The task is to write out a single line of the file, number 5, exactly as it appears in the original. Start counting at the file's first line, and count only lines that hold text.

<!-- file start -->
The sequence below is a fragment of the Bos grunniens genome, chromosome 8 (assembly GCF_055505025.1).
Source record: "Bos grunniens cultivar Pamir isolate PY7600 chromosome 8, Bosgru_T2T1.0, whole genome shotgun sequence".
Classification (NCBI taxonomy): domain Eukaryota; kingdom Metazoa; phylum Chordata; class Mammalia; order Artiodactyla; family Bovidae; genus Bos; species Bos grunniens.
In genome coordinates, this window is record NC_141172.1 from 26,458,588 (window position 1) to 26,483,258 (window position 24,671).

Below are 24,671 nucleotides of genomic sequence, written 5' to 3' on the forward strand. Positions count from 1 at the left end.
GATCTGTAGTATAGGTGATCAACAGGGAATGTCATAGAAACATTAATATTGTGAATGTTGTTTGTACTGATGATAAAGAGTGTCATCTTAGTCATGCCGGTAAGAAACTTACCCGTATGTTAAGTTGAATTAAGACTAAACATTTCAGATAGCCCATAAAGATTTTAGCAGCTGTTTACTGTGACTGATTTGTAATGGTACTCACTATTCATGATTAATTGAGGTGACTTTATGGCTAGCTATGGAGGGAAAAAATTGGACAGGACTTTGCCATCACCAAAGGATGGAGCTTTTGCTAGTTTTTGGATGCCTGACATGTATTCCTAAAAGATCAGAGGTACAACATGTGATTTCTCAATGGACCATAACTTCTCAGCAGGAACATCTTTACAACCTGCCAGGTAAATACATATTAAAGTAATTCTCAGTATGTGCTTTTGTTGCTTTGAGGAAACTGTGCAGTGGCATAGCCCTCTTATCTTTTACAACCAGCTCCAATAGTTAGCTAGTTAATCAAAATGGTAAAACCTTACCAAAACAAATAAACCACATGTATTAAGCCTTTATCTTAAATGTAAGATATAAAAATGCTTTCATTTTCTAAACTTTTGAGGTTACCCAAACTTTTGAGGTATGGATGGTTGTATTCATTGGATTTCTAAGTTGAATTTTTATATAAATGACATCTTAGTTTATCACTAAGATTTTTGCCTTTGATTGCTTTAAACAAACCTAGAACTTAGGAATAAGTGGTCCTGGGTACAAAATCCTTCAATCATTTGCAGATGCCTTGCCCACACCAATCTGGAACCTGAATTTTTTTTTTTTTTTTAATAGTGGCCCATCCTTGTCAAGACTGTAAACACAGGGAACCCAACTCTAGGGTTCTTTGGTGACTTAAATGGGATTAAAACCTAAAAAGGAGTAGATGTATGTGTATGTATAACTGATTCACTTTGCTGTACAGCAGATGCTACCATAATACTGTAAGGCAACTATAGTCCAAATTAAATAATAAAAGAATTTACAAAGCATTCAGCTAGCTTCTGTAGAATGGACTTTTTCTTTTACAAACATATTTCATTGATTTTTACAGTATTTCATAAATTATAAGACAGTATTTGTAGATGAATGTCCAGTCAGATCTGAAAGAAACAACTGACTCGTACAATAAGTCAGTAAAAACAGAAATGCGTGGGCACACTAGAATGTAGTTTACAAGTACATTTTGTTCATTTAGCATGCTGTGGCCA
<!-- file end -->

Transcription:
Below are 24,671 nucleotides of genomic sequence, written 5' to 3' on the forward strand. Positions count from 1 at the left end.